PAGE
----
Set within the abstract, romanticized framework of being a knight sent from the far East in search of a pearl in a strange land, Eric is consistently reminded of the pearl he seeks by his father who sent him. This obvious homage to the source material gives Malick the perfect opportunity to seamlessly weave his trademarked religious themes into his coming-of-age-esque character study without forsaking Eric’s lavished and lascivious predispositions. Additionally, a second unseen narrator provides several passages from The Pilgrim’s Progress and The Bible strategically layered throughout the debauchery-riddled Hollywood hellscape, allowing Malick to approach religious themes from three distinct angles (including the poignant priest’s monologue that comes standard with his recent films).
-
From a technical standpoint, Knight of Cups is borderline perfection. I can’t even imagine how tiresomely tedious it must have been working as an editor on a film with this sort of abstractly precise vision, but they managed to do a magnificent job creating a poetic, almost hypnotic pace that, when paired with Hanan Townshend’s expertly crafted Arabian-esque score, never loses its grasp on the audience until the credits start rolling. The sound mixers also deserve additional praise for how effectively they leveled different elements of the soundscape in order to draw the audience’s attention exactly where Malick wants it. I’d also be remiss not to mention the visual mastery every single shot of this film displays. One of the most beautiful films in recent memory.
-
Perhaps the most surprising thing about Knight of Cups is how faithful an adaptation of The Pilgrim’s Progress it truly is. In the seventeenth century Christian epic, the hero finds himself lost and in need of redemption, and so he sets off through a series of distinctly labeled challenges until he ultimately finds the redemption he was after. While aside from Eric’s overarching metaphorical journey through the desert, the two may not share any direct plot points, Knight of Cups is broken up in precisely the same way. In each of the film’s eight sections named after tarot cards (as is the film’s title), the hero is confronted with a specific element that helps further him along his journey towards the ultimate goal. Additionally (and much more significantly), the majority of the imagery contained within Knight of Cups was ripped from the pages of The Pilgrim’s Progress. If you’re like me and much of Malick’s imagery and editing choices went over your head on your first viewing, read the source material and it will add significant levels of comprehension to the film.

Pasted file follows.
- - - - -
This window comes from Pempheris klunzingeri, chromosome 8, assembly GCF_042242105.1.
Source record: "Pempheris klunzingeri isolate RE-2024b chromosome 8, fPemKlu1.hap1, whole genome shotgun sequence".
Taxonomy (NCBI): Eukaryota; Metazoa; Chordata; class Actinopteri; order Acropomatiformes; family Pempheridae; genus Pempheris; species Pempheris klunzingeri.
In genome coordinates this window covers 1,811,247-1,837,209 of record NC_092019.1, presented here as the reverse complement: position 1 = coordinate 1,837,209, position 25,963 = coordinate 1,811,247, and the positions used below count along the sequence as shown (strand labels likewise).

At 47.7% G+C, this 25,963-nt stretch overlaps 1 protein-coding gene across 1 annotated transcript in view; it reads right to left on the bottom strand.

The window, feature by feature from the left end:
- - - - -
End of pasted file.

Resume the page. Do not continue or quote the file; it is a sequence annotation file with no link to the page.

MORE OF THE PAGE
-
Bottom line, Knight of Cups is quite possibly his most polarizing to date, but I think it’s safe to say that if you’ve enjoyed his other films, there will be more than enough to enjoy in Knight of Cups. I think the critical opinion of this film will mimic a much slower burning The Tree of Life… It only took a few years for Tree of Life to go from being booed at its Cannes premiere to Oscar contender, and ten years from now when Knight of Cups is receiving its first Criterion release, it too will be viewed very differently. 10/10.

Dov liked these reviews

All